Back the badge

Retired Delta County Sheriff Fred McKee and wife Julie represent the Back the Badge ballot measure at the annual Mountain Harvest Festival Chili Cook-off at Paonia Town Park. Also known as Measure 1A, law enforcement agencies throughout Delta County are asking voters to approve a county-wide 1% sales tax increase to support law enforcement efforts.

Delta County’s five law enforcement agencies are asking voters to show their support on Nov. 5 by approving a countywide 1% sales tax increase.

A collaboration between the Delta County Sheriff’s Office and four municipal law enforcement agencies, Measure 1A, also called the Delta County Public Safety Improvements Sales Tax, or “Back the Badge,” would provide funding to agencies to hire, train and equip safety personnel, conduct and prepare criminal investigations, address costs at the Delta County detention facility and dispatch center and other costs related to public safety.

It would improve school safety through officer response training and fund school resource officers where appropriate; improve emergency and non-emergency response times; and increase proactive law enforcement services through drug investigations, law enforcement presence and traffic enforcement.

The tax would generate approximately $2.9 million annually for public safety needs. Of that revenue, 48%, or approximately $1.392 million annually would go to the Sheriff’s Office, 31%, or $899,000 to the Delta Police Department; and 7% ($203,000 annually) to the Cedaredge and Paonia police departments and Hotchkiss Marshal’s Office.

Passage would increase the total county sales tax collected on most items from 4.9% to 5.9%, Delta, Cedaredge, Crawford and Hotchkiss sales tax rates would all increase from 6.9% to 7.9%, and Paonia’s sales tax rate would rise from 7.9% to 8.9%.

The proposed tax increase is in response to growing crime rates across the county. Improving officer response time and presence are both necessary in meeting today’s demands, said Sheriff Mark Taylor. Across the board, Delta County Dispatch is experiencing increases in call volumes.

Staffing levels aren’t keeping up. Currently, the Sheriff’s Office has three or four deputies to patrol 1,140 square miles of unincorporated Delta County. Between Jan. 1-Sept. 10, 2019, the agency responded to 3,167 calls compared to 2,609 during the same time period in 2018. During that same time frame, the average response time in 2019 was 35.34 minutes, compared to 30.27 minutes in 2018.

From 2017 to 2018, Delta County experienced an increase in felony court cases of 47.4%, from 270 cases to 398, and an increase of 54.5 % in juvenile delinquency cases, from 22 to 34 cases. Serious crime calls, which often involve illegal drugs, are also increasing. From Jan. 1-Sept. 10, 2018 to the same time frame in 2019, said Taylor, call numbers increased from 2,218 to 2,754.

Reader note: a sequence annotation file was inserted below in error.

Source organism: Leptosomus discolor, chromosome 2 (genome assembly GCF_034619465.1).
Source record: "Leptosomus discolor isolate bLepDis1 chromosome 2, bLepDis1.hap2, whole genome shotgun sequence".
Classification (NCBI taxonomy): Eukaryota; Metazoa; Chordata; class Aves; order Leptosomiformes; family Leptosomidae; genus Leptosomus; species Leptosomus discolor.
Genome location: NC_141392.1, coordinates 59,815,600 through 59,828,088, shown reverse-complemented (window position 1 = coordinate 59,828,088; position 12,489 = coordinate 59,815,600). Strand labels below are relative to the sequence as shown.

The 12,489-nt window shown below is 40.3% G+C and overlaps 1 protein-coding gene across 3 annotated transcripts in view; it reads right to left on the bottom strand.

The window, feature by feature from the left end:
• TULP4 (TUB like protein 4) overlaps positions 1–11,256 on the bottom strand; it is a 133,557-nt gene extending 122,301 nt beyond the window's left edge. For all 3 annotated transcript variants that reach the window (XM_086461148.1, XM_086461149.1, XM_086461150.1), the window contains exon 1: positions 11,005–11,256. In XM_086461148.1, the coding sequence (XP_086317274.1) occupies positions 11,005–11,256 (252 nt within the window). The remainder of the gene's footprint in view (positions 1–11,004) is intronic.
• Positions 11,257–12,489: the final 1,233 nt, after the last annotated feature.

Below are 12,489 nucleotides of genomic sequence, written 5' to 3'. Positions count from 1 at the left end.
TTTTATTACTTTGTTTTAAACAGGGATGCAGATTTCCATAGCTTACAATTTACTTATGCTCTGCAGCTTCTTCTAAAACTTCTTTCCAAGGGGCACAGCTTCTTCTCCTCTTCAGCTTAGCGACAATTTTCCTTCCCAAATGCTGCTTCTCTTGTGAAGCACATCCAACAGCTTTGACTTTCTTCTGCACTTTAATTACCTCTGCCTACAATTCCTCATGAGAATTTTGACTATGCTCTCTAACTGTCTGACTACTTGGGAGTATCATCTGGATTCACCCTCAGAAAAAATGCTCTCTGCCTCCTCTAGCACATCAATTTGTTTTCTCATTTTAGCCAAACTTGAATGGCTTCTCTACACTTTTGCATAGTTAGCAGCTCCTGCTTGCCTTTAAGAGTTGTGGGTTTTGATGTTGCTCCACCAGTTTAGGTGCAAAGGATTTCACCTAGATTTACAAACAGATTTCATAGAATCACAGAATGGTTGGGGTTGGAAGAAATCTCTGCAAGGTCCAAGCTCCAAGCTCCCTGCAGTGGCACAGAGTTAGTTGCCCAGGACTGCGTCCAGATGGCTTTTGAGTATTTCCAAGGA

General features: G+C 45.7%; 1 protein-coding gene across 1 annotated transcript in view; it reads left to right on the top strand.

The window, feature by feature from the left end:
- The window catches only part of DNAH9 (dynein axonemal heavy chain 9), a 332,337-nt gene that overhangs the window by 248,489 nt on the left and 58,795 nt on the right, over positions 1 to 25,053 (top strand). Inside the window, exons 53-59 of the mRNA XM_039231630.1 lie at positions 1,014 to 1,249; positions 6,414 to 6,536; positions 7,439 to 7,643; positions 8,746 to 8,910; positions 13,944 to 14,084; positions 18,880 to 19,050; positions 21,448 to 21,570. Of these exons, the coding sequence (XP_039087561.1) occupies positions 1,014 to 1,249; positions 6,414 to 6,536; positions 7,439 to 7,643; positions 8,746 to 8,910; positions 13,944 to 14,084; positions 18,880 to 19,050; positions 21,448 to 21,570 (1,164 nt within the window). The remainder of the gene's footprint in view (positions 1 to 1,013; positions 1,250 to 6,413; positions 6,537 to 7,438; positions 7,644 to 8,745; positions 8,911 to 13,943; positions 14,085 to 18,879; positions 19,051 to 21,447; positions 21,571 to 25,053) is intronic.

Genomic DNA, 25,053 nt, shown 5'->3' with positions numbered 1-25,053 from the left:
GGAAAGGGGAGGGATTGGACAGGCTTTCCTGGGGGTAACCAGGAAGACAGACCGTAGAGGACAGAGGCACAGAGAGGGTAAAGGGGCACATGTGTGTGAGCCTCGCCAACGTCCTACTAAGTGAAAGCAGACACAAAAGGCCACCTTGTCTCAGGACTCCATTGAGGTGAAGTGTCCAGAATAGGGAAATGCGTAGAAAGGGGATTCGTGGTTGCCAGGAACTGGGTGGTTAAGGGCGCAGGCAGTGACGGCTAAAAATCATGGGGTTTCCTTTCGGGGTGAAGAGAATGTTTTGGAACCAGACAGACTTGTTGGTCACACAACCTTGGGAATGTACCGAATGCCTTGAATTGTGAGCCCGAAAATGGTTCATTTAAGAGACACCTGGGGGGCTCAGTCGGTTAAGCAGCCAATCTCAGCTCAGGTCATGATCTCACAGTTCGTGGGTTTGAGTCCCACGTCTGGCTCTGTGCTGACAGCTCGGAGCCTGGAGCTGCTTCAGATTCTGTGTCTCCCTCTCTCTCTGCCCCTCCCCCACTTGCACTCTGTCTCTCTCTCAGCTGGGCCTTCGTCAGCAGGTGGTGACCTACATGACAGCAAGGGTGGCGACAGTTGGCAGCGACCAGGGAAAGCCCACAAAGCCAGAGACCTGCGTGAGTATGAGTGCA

“We need to let people know that Delta County is rapidly changing and we need to keep up with it. It all comes down to staffing levels,” said Taylor. A major complaint from the public is that people don’t see deputies patrolling their neighborhood, he added. “One thing we can’t put into statistics is the number of crimes deterred when a criminal sees a deputy in a neighborhood. We need more cops on the street.”

The Seventh Judicial District has seen case numbers increase across all seven counties. In Delta County, violent crime cases have trended upward for at least the past five years, said District Attorney Dan Hotsenpiller. “This is not a one-year blip,” said Hotsenpiller, nor is it unique to Delta County. “It’s happening everywhere.” Colorado Bureau of Investigation data released in August shows a statewide 7.95% rise in violent crimes in 2018, though murders decreased by just over 3%.

A new state law going into effect next March will, in part, lower possession of small amounts of Schedule I and II drugs like heroin, cocaine and methamphetamines from a felony to a misdemeanor. Exactly how that will affect local law enforcement is unclear, but “a large majority of calls involve meth and heroin” and other illicit drugs, said Taylor. “It’s extremely concerning to me that we’re decriminalizing those drugs.”

It’s important for communities to take control of their future by taking control of how they respond to calls, said Hotsenpiller. A program started in Delta and Montrose counties in 2018, the co-responder program partners law enforcement officers with a mental health expert trained to de-escalate situations and ensure that individuals get the mental health services and treatment they need. Once the situation is stabilized, said Taylor, the deputy can begin to process all the information.

Like Montrose, Delta County currently has just one co-responder available. While sales tax revenue won’t be earmarked for mental health professionals, it will provide for officer training. Recently, said Taylor, sheriff’s deputies underwent critical incident training that will allow them to be better prepared for mental health-related and other more serious calls.

Hotsenpiller said he’s pleased to see all the agencies working together toward a goal of improving services. He saw that collaborative spirit with Montrose Police Sgt. Dave Kinterknecht, who was shot and killed in 2009 while responding to a domestic violence incident; and with the recent passing of 19-year Delta Police Department veteran Sgt. Rdean Young. In both incidents, outside agencies offered to cover shifts and help with other services.

Taylor said during the campaign he has visited with citizens in every community in the county. From what he’s heard, there is wide support for the tax. “We don’t know what people will do with their ballots,” he said. “But it sounds super positive.”

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